What do anti-viruses look for in a file?
Here I will show you a very basic model of how a crypter works to bypass Antivirus software.
Exe files are simply lines of instruction, and each line is called an offset.
(This is a screenshot of Hex Workshop)
Anti-virus’s have databases of these lines that are known to be associated with malicious files. They use that database to check against your file to see if it matches. If it does, then it is marked as infected or malicious. This type of detection is called signature detection. Antiviruses also use behavior detection (also called heuristic detection), that’s why we will execute the malicious code directly from memory.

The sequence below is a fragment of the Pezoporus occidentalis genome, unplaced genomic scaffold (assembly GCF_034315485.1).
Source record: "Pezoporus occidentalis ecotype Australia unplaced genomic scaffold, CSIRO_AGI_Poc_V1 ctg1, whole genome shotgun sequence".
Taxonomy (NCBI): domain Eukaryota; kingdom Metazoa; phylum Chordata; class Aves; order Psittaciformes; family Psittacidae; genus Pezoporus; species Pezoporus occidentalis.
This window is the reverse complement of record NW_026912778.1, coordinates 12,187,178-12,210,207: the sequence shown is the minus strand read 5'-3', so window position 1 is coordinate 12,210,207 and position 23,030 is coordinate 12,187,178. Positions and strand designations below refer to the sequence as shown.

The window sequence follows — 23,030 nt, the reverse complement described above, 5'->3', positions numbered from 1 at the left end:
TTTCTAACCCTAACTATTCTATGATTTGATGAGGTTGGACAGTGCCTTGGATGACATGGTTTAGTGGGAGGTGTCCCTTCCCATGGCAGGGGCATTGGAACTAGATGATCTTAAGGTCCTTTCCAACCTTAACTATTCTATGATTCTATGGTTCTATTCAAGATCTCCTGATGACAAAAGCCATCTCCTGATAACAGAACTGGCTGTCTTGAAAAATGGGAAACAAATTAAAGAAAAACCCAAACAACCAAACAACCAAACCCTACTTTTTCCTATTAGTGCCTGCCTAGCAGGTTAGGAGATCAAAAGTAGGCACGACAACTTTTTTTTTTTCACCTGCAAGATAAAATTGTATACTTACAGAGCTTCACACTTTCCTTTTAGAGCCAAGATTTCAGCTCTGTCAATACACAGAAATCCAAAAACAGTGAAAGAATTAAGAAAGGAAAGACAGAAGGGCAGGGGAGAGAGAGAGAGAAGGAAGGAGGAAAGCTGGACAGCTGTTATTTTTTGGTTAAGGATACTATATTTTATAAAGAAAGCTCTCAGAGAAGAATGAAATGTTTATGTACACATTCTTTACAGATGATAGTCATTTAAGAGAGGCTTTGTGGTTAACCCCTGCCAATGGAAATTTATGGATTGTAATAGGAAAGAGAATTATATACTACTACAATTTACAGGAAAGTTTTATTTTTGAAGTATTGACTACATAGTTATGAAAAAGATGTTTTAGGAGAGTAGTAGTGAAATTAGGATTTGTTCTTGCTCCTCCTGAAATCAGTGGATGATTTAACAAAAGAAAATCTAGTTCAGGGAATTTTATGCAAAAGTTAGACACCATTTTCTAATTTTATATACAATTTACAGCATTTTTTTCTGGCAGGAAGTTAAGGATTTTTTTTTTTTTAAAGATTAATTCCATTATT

What will the crypter do?
Your crypter is going to take the contents of an
infected file, encrypt them (to bypass signature detection), and place
it at the bottom of a seemingly virus-free file called your “stub”.
Your stub file will then extract the encrypted data from itself, decrypt it, then extract and run it in memory (to bypass heuristic detection).
This may sound like a complicated and confusing process, but it isn’t. Here are some diagrams to show you: